Baluch society is organized both into kin-based clans and territorially defined tribes. One could claim a rough correspondence between the clan and the social hierarchy as distinct from the tribe and the more specifically political sphere, but this correspondence is not absolute. The Baluchi people are an amalgam of many large units, or chieftaincies, each one of which is itself composed of a nested set of smaller organizational units. From largest to smallest, these constituent units can best be understood as clans, clan sections, and subsections—with smaller segments of this last division being the level that most closely corresponds to actual settlement units. At each level of this hierarchy, leadership is in the hands of a male elder. At the least comprehensive level, such leadership is as likely to be achieved as inherited, but over time authority at the more inclusive levels has devolved to the elders of what have become hereditary "chiefly clans" ( Sardarkel ). By the fifteenth century, the Sardarkel formed the organizational foci of a loosely understood feudal system, which had developed into a set of semiautonomous sovereign principalities by the eighteenth century. During the imperial period, the Sardarkel served as mediators between British and local interests, losing a great deal of their original autonomy in the process. However, as a result of their participation in securing the interests of the ruling power, much land and wealth accrued to these groups, establishing a new and more purely economic basis for their leadership role, as well as allowing them to develop something of a monopoly over access to the larger political systems within which the Baluchi People now found themselves. As a "stateless" people, the Baluchi political presence is today somewhat attenuated. In the 1970s and 1980s, a number of groups sprang up in the name of Baluchi nationalism, but their activities have been largely of a guerrilla nature and, as yet, they have been unable to secure international support for their cause.
Social Control. Although Muslim, the Baluchi do not invoke Sharia (Islamic law) to deal with social transgressions. Rather, secular authority is vested in the traditional tribal leaders ( Sardars ) and conducted according to Rawaj, which is based on the principles of Baluchmayar. The ultimate traditional sanction was provided by the mechanism of the blood feud, invoked by the clan to avenge the wrongful death of one of its members. Capital punishment was also traditionally applied in cases of adultery or the theft of clan property. Refusal to comply with the socially prescribed norms of hospitality is punishable by fines imposed by the local elders. Pardon for many social infractions can be obtained by the intercession of female representatives of the offender's family. In the case of all offenses except that of adultery, the offender may seek refuge in the household of a nonrelated clan, which obligates the household providing sanctuary to fight to the death to defend the refugee. Petitions for such sanctuary must be granted, according to the code of Baluchmayar. Formal public taunting, in verse as well as in direct speech, provides a further mechanism by which compliance with the Baluchi code of behavior is enforced.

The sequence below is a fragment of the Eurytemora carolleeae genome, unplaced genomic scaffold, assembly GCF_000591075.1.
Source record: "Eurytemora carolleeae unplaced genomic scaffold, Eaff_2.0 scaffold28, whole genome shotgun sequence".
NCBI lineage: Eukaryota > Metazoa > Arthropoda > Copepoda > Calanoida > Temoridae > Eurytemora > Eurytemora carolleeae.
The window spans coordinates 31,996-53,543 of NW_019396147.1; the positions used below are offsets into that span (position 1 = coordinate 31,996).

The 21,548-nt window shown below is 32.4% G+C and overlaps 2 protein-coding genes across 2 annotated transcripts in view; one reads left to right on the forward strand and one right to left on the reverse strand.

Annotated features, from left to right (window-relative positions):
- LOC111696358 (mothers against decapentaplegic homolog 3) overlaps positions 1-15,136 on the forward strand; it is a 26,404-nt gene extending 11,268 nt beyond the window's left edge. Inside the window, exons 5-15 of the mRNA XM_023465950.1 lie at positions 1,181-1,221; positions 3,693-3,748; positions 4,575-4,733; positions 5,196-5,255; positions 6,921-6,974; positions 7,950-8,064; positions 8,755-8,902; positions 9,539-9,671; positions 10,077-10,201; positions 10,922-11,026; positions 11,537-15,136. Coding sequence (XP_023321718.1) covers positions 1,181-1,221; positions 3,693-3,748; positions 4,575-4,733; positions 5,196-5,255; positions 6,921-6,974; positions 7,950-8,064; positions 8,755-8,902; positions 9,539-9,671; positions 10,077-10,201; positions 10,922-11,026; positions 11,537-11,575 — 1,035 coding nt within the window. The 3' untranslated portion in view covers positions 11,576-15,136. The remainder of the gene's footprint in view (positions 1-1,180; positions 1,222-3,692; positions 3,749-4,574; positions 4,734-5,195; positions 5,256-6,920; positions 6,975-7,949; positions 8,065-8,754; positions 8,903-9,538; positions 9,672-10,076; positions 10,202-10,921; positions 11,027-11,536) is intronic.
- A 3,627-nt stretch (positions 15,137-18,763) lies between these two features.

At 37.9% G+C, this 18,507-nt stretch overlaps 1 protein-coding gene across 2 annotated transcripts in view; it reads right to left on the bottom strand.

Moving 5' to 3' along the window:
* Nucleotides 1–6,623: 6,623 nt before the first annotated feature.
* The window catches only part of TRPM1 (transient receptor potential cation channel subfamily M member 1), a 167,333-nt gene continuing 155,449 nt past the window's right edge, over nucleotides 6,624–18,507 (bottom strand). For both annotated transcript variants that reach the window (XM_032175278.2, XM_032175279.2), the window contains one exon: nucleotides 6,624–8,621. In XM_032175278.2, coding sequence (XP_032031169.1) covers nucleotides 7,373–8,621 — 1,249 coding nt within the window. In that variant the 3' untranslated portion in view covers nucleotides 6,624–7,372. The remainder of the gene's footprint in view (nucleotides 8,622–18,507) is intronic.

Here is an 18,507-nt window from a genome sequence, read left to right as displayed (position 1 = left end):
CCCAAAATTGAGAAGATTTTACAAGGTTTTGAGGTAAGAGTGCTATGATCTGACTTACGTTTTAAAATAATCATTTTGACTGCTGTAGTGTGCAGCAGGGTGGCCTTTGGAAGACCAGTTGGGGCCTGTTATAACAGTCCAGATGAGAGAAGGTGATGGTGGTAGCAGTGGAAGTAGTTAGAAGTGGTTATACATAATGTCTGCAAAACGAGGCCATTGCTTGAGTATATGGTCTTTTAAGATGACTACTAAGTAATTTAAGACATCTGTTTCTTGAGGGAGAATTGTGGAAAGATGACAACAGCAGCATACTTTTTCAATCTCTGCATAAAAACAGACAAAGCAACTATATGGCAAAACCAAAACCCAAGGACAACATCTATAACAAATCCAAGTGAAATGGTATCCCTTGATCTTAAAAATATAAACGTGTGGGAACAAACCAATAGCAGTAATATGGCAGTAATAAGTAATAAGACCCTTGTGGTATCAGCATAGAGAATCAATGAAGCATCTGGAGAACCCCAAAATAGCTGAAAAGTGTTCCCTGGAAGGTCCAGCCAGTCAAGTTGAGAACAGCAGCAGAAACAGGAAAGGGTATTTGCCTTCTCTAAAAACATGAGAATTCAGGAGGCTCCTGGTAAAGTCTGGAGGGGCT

Conflict. The warrior tradition of the Baluchi extends back throughout their history, reaching its fullest flowering in the eleventh to fourteenth centuries, at a time coincident with their need to establish a settlement base from which to conduct their seminomadic way of life. During the imperial period the British imposed a policy of pacification upon the region and enforced it by maintaining a substantial garrison presence. The Baluchi reputation for producing fierce Warriors is today recalled primarily in the activities of the "free fighters" of the Baluchi nationalist movement.